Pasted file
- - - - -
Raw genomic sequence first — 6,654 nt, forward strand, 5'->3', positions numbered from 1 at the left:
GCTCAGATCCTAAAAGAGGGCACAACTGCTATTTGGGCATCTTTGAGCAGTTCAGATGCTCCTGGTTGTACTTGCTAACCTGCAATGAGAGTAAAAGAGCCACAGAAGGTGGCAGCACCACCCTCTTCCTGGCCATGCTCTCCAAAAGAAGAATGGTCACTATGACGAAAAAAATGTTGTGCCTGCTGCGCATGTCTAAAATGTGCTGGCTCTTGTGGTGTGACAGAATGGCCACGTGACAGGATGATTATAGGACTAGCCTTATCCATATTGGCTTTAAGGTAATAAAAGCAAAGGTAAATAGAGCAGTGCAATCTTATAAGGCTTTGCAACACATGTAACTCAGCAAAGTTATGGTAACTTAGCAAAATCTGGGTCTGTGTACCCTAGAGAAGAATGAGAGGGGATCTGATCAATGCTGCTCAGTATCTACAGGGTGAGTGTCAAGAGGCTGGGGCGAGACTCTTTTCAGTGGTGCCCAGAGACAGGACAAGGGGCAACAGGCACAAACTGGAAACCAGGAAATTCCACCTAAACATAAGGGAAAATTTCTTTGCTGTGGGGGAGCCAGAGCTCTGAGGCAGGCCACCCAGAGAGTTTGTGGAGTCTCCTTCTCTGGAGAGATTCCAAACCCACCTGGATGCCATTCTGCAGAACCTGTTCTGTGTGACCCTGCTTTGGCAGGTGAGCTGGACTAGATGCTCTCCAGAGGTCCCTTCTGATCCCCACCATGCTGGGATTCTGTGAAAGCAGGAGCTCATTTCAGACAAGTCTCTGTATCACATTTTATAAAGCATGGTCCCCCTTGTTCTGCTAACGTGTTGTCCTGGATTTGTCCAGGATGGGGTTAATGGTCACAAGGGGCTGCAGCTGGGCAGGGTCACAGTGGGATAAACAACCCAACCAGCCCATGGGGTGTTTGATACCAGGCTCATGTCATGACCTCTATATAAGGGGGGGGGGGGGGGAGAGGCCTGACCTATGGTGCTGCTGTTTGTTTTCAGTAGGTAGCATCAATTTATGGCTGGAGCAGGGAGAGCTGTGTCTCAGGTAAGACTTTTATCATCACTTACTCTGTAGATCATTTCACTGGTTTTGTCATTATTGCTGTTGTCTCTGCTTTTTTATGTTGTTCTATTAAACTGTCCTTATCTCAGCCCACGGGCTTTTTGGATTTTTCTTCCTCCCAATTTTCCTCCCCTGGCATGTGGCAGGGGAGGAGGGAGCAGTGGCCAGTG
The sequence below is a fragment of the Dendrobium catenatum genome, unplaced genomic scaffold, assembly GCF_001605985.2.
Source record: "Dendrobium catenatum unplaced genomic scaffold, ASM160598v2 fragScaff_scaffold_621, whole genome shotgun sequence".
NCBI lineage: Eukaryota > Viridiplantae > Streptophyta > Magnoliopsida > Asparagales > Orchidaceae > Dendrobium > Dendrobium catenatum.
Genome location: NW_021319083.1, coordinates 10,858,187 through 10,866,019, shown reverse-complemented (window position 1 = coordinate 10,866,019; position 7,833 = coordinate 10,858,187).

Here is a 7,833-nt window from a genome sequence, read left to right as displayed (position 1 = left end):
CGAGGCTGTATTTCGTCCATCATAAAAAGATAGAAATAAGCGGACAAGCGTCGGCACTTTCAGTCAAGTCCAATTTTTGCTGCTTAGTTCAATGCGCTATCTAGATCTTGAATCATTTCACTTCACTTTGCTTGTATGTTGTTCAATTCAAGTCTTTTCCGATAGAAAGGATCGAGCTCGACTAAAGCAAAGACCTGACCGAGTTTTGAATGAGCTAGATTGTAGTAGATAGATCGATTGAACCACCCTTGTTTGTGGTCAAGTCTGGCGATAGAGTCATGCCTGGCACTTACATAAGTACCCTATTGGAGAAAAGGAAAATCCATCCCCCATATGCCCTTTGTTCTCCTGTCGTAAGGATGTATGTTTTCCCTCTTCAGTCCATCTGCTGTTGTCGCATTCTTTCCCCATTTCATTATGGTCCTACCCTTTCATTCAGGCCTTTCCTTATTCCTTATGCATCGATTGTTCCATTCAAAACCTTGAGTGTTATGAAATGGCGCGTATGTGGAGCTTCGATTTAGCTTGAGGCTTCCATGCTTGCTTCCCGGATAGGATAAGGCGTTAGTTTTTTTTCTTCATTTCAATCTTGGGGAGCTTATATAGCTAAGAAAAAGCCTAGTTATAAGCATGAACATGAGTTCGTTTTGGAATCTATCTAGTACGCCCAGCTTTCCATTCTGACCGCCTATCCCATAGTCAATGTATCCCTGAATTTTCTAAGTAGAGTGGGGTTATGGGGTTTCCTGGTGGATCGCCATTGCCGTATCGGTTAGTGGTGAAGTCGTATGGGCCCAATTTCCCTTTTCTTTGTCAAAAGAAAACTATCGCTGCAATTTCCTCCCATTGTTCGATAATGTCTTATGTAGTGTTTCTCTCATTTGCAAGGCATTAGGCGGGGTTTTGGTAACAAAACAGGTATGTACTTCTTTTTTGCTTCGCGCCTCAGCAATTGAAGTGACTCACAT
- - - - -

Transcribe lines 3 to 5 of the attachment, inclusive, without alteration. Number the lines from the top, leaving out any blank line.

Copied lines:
The sequence below is a fragment of the Dendrobium catenatum genome, unplaced genomic scaffold, assembly GCF_001605985.2.
Source record: "Dendrobium catenatum unplaced genomic scaffold, ASM160598v2 fragScaff_scaffold_621, whole genome shotgun sequence".
NCBI lineage: Eukaryota > Viridiplantae > Streptophyta > Magnoliopsida > Asparagales > Orchidaceae > Dendrobium > Dendrobium catenatum.